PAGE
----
Denitrification in the top and sub soil of grassland on peat soils
- Cite this article as:
- Koops, J.G., Oenema, O. & van Beusichem, M.L. Plant Soil (1996) 184: 1. doi:10.1007/BF00029269
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Denitrification is an important process in the nitrogen (N) balance of intensively managed grassland, especially on poorly drained peat soils. Aim of this study was to quantify the N loss through denitrification in the top and sub soil of grassland on peat soils. Sampling took place at 2 sites with both control (0 N) and N fertilised (+ N) treatments. Main difference between the sites was the ground water level. Denitrification was measured on a weekly basis for 2 years with a soil core incubation technique using acetylene (C2H2) inhibition. Soil cores were taken from the top soil (0–20 cm depth) and the sub soil (20–40 cm depth) and incubated in containers for 24 hours. The denitrification rate was calculated from the nitrous oxide production between 4 and 24 hours of incubation. Denitrification capacities of the soils and the soil layers were also determined.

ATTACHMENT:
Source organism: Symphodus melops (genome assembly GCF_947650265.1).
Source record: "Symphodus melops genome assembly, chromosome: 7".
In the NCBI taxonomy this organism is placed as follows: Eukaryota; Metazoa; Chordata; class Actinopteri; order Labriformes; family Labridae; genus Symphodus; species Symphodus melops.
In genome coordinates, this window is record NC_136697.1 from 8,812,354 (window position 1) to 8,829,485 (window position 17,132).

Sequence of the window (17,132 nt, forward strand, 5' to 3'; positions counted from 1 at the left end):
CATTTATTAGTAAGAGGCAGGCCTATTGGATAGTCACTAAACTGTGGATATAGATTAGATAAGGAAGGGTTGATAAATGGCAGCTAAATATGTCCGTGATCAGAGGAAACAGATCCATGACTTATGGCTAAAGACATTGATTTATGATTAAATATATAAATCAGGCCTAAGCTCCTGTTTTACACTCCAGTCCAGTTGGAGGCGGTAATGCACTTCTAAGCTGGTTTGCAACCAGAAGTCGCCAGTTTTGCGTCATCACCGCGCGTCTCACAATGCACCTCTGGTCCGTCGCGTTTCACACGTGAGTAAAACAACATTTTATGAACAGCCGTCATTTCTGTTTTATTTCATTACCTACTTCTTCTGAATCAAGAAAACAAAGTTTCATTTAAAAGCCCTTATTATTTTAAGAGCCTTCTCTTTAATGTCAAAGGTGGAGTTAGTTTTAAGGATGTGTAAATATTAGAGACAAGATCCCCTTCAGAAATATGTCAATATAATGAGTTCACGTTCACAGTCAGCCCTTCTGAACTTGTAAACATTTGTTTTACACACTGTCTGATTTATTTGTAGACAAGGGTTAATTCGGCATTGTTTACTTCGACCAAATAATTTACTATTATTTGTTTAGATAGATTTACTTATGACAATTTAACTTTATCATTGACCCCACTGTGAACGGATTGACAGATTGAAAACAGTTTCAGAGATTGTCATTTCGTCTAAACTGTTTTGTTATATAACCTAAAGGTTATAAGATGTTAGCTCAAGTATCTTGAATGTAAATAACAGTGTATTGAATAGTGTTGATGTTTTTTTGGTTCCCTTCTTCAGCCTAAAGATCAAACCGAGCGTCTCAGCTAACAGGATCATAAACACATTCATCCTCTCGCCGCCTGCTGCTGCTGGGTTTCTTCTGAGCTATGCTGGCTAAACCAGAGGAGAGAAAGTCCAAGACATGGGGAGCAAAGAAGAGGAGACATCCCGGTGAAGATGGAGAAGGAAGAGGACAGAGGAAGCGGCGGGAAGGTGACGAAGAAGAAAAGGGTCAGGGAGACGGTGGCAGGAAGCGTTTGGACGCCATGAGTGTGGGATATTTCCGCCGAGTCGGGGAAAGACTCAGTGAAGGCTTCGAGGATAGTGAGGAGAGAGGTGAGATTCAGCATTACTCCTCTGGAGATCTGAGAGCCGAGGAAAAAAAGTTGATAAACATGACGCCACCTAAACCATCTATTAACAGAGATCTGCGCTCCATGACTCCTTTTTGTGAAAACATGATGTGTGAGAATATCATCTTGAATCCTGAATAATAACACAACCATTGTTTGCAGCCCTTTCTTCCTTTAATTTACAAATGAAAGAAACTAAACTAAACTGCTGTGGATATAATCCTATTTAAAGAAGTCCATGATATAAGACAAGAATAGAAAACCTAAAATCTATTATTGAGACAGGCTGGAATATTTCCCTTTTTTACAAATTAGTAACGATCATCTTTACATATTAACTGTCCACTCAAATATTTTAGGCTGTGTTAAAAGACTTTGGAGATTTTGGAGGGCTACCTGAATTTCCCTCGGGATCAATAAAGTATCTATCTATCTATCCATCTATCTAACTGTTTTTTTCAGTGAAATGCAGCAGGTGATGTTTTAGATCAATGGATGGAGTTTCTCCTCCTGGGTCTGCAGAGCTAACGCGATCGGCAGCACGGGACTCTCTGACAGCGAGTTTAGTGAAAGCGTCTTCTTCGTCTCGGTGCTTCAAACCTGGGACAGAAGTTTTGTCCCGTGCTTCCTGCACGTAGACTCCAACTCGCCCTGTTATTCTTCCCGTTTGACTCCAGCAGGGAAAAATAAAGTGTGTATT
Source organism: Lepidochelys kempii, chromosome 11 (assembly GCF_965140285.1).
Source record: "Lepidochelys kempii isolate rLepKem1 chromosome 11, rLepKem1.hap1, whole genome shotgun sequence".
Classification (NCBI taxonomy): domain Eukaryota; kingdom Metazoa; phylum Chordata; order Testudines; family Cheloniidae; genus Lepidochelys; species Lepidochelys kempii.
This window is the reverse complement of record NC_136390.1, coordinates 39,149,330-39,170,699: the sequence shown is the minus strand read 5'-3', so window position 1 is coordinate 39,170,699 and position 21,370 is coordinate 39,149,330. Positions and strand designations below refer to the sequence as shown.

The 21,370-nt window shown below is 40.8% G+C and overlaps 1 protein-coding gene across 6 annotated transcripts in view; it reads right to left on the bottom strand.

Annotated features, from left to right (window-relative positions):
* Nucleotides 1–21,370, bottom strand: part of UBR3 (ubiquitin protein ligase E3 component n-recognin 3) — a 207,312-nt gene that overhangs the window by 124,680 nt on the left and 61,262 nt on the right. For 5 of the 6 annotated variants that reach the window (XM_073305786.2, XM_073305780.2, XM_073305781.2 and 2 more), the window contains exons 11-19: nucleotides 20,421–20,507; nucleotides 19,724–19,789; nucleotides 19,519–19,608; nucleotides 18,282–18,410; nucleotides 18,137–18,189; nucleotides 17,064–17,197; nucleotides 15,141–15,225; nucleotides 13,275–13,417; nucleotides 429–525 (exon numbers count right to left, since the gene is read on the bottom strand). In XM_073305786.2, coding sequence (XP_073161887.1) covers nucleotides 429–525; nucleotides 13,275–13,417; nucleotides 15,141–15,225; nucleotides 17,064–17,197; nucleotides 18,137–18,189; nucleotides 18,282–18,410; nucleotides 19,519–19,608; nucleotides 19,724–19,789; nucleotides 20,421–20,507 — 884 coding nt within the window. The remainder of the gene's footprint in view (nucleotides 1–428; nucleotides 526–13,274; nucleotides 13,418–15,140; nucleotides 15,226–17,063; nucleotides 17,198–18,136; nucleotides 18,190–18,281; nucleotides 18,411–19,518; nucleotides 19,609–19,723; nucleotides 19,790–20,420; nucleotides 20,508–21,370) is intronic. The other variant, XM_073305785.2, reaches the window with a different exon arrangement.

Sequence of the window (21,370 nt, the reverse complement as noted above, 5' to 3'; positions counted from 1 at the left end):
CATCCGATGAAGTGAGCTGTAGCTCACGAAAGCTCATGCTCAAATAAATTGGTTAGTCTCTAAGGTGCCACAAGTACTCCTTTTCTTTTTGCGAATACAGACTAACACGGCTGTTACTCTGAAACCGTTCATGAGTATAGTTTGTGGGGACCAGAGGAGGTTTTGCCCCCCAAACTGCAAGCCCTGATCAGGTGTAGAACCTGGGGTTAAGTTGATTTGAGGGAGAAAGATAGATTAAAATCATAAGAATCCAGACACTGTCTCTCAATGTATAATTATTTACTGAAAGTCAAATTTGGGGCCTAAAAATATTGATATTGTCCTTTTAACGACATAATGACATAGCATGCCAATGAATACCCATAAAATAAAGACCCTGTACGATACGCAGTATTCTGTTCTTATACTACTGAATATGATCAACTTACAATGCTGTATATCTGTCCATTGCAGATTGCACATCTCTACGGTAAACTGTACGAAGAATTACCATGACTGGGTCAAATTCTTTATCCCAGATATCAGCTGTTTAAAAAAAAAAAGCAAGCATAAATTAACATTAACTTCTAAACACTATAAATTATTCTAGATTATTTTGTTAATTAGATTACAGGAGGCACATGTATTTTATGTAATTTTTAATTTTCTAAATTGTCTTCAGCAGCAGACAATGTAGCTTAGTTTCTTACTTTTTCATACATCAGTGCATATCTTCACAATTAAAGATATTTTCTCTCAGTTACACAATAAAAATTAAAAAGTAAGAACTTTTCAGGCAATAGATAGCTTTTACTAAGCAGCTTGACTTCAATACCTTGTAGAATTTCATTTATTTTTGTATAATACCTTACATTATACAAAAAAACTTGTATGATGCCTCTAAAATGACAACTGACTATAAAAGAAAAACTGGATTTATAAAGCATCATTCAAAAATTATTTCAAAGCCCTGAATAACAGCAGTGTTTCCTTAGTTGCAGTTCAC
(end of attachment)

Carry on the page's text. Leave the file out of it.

The top soil was the major layer for denitrification with losses ranging from 9 to 26 kg N ha−1 yr−1 from the O N treatment. Losses from the top soil of the + N treatment ranged from 13 to 49 kg N ha−1 yr−1. The sub soil contributed, on average, 20% of the total denitrification losses from the 0–40 layer. Losses from the 0–40 cm layer were 2 times higher on the + N treatment than on the O N treatment and totalled up to 70 kg N ha−1 yr−1. Significant correlation coefficients were found between denitrification activity on the one hand, and ground water level, water filled pore space and nitrate content on the other, in the top soil but not in the sub soil. The denitrification capacity experiment showed that the availability of easily decomposable organic carbon was an important limiting factor for the denitrification activity in the sub soil of these peat soils.